Bending Boot Camp - Ergonomics of Bending

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Bending Boot Camp - Introduction Bending Boot Camp - Scale Length and Radius

So, the first thing we will be looking at is the actual ergonomics of bending, how we use our fingers when bending. The fingertip itself is the focal point when bending, upon which the strings will rest when bending. If you straighten your fingers too much when bending (especially if you suffer form moist hands) you will run the risk of the upper strings (that are being pushed upwards as your "bending-string" travels upwards) gliding down from the top of the fingertip and colliding with the bending-string. This you do not want, as this will a.) produce extraneous noise when releasing the bend and b.) will force you to press down that much harder to keep the string in check while bending, equaling you having to use much more force. See the picture below here, how the B-, G- and D-strings are grouped together under the lower portion of my fingertip? Big no-no!

Another problem might be having to steep of an angle towards the string and fret board. Common problem amongst those that have mainly been playing open chordal stuff, where you want that angle of the fingers to allow strings to ring out in unison. This you do NOT want, since this can lead to the top strings being forced to travel over your fingertip and up on your nails (see pictures below). And if you are really unfortunate, the string might be caught just under the nail, leading to some serious pain, and possibly bloodshed. Even bigger no-no!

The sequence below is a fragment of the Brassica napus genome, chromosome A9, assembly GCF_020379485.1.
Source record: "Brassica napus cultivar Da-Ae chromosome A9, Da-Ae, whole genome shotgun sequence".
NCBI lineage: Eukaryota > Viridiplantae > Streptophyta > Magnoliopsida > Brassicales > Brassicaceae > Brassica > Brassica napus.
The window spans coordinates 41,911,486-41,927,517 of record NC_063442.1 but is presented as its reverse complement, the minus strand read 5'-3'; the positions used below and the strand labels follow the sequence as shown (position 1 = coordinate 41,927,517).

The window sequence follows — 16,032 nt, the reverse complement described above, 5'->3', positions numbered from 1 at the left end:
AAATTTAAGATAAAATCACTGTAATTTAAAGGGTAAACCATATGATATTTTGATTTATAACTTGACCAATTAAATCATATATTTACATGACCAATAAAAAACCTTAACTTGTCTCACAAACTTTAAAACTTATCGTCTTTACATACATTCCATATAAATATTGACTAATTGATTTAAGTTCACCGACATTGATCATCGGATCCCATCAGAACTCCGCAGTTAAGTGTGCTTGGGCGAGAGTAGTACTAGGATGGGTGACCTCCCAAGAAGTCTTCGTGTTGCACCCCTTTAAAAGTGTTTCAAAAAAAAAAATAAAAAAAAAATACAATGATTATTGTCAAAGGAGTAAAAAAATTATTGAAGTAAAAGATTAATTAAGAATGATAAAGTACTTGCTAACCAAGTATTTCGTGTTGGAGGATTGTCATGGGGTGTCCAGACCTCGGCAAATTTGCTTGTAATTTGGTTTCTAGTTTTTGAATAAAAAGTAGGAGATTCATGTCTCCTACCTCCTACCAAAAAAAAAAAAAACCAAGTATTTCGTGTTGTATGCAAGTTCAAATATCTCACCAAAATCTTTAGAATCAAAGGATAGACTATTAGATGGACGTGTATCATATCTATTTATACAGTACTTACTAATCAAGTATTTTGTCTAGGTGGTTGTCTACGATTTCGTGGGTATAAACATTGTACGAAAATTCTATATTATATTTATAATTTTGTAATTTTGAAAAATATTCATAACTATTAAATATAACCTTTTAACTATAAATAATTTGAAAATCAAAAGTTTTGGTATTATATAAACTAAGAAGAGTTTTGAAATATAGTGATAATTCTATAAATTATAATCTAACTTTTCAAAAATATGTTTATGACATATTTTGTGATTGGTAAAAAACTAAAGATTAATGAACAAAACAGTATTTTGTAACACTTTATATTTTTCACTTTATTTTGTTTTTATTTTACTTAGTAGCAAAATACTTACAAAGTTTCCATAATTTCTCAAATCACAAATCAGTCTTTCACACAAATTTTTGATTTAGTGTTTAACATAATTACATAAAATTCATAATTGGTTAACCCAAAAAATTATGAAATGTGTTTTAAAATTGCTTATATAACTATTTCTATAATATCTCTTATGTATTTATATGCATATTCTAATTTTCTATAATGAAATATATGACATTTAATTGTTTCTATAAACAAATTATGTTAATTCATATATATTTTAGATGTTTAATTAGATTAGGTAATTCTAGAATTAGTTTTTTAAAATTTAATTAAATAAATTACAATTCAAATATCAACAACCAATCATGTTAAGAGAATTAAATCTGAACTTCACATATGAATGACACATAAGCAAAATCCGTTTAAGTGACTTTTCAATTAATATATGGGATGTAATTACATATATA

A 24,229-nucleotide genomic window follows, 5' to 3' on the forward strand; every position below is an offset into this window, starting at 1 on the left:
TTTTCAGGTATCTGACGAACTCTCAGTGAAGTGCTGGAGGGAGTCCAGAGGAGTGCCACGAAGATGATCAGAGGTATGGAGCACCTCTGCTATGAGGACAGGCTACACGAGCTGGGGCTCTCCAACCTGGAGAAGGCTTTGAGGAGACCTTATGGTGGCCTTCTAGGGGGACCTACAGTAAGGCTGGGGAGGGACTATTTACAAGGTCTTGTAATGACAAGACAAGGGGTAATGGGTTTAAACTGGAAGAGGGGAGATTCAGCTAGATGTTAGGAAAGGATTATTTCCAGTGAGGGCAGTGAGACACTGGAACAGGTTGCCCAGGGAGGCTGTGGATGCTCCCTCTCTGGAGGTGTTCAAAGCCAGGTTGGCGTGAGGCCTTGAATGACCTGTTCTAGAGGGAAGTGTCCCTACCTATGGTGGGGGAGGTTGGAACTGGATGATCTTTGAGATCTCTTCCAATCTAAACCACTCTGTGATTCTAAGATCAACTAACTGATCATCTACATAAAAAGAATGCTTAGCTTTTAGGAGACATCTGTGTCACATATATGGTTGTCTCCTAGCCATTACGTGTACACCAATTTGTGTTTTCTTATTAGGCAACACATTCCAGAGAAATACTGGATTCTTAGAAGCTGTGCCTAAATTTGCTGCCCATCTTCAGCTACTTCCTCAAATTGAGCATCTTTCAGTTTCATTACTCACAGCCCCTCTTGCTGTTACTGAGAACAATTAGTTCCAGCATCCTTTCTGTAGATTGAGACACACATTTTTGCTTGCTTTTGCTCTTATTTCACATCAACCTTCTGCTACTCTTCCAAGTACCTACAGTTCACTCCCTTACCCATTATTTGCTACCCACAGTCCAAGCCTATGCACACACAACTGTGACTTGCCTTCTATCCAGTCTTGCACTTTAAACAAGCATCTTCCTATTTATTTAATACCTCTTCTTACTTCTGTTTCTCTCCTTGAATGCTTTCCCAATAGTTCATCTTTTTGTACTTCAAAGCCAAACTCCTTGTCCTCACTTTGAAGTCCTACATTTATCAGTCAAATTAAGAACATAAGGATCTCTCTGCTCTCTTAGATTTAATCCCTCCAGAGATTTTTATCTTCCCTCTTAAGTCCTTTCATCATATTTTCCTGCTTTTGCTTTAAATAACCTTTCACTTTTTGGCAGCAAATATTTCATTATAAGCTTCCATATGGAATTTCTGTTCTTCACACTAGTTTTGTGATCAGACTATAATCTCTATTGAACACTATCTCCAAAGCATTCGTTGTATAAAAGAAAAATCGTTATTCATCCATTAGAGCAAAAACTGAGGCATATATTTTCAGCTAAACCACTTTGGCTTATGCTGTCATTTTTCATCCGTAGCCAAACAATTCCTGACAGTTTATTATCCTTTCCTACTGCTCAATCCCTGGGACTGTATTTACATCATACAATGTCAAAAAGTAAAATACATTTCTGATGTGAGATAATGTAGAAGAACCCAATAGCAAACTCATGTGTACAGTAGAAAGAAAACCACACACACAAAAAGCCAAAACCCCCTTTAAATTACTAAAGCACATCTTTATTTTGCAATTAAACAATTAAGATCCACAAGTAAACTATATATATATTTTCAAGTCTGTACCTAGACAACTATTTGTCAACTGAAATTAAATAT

Finally, what you want is to have a roughly 45 degree angle int he first joint, and as you bend only straighten that angle ever so slightly. The goal is to allow the G and D-strings to rest upon the fingertip, in close proximity to the ail, but not dangerously close to it, while the string you bend is on the middle of the fingertip. You can easily check this by holding a bend for a while, and then checking the grooves on your fingertips as you released the bend, should looks something like the picture below. This will enable to release the bend smoothly, without the other strings flicking off and creating noise, and you will have a much smoother and more manageable bend. This will also GREATLY benefit your vibrato technique when bending, but that will be the focus for another tutorial.

So, practice this bending technique just with one bend, see how it feels, and check your fingertips afterwards to make sure you got it right. If the grooves are placed as they should be, you have correct placement, and if that feels uncomfortable at first, so be it! This is boot camp, it might be uncomfortable. =)